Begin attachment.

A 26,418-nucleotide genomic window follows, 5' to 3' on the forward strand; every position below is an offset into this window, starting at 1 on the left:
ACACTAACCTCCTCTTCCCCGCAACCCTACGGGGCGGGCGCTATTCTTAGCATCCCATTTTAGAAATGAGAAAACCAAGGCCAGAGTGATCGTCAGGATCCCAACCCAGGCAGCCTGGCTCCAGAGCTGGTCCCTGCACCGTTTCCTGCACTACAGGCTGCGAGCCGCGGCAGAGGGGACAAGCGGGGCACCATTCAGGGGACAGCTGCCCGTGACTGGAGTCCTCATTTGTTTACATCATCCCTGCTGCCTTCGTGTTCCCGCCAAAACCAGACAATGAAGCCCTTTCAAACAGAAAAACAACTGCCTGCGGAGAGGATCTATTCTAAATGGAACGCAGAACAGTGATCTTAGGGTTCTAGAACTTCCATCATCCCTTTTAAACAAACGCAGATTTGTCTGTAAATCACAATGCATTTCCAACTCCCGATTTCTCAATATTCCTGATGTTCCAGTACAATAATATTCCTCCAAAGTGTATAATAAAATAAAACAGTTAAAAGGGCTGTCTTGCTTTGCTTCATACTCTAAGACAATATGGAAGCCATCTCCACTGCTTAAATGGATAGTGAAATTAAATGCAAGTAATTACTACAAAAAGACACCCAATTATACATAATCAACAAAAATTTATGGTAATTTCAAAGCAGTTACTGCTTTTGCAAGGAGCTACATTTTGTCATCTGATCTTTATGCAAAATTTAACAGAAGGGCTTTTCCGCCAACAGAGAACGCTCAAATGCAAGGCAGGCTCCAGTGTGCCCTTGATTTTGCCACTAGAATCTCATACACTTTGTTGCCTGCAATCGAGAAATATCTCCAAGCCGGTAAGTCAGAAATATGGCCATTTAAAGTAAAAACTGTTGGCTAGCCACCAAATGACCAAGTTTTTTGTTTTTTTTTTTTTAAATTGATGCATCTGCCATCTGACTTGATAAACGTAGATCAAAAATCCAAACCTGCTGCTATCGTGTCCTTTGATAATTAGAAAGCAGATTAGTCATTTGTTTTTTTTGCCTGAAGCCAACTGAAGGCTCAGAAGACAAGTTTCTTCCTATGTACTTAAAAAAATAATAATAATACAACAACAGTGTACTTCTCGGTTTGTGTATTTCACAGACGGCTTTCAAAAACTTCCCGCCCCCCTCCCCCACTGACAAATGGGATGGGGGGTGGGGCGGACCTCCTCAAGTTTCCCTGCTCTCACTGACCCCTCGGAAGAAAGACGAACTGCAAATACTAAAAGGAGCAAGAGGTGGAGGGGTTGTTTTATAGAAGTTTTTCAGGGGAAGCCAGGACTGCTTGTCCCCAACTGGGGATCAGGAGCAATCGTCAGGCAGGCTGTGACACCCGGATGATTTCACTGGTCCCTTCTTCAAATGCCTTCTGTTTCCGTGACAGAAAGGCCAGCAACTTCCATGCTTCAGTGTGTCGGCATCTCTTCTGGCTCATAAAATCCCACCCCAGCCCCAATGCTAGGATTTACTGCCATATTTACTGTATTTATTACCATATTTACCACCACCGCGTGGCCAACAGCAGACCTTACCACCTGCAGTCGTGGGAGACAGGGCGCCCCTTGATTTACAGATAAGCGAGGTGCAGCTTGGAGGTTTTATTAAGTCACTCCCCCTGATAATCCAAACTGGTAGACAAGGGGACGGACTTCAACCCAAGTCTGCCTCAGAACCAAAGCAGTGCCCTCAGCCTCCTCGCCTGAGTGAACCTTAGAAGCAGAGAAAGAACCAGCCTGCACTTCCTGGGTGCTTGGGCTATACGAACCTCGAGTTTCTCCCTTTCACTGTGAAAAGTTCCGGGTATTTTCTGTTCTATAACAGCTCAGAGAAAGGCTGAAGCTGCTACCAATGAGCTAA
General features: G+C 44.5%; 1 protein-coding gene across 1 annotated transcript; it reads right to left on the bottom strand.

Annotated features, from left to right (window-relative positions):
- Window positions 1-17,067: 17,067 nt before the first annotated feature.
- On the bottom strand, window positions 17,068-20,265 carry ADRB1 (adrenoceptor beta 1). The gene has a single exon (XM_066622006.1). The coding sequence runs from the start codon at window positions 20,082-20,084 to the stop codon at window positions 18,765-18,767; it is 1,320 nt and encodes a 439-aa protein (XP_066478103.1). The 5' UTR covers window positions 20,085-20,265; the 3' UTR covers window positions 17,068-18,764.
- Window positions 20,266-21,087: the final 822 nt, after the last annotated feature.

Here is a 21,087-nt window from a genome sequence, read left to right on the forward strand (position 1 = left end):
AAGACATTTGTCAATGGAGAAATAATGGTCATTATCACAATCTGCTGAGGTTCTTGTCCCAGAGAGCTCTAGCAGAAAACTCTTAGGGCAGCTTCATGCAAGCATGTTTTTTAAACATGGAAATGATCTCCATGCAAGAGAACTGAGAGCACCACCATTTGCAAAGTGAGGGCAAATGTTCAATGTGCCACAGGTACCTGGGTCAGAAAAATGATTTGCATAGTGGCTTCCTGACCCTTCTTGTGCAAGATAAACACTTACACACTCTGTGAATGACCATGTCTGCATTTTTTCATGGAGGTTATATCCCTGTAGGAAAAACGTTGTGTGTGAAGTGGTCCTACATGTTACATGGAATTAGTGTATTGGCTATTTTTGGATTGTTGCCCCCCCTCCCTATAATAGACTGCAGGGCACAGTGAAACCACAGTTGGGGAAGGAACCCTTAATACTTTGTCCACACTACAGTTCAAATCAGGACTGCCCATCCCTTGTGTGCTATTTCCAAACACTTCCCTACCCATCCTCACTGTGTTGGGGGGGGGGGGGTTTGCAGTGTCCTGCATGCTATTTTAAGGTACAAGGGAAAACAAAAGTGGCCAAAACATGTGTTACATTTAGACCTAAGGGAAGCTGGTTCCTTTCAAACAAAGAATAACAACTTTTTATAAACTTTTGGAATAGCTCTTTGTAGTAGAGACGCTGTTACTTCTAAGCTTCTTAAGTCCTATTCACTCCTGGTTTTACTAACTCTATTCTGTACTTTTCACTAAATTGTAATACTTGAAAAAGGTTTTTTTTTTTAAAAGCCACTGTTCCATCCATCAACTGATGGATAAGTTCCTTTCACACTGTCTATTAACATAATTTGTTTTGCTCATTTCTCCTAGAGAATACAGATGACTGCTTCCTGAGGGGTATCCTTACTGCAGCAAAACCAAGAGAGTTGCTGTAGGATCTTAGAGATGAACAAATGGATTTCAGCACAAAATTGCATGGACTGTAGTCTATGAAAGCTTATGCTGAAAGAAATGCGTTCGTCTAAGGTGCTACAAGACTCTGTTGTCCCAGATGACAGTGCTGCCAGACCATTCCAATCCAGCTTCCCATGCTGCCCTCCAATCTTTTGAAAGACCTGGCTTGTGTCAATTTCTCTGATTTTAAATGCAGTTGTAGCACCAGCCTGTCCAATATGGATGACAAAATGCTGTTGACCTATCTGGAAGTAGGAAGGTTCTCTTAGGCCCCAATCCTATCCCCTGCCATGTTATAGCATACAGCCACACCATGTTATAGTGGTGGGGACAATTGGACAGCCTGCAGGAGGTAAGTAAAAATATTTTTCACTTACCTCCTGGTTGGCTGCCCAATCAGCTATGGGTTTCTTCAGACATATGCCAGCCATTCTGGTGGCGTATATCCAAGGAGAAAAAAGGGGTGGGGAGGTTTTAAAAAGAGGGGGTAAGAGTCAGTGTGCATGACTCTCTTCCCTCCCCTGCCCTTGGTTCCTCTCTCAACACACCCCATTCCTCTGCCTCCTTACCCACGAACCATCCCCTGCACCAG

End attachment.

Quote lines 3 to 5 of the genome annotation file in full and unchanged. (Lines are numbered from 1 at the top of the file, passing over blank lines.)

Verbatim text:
General features: G+C 44.5%; 1 protein-coding gene across 1 annotated transcript; it reads right to left on the bottom strand.

Annotated features, from left to right (window-relative positions):
- Window positions 1-17,067: 17,067 nt before the first annotated feature.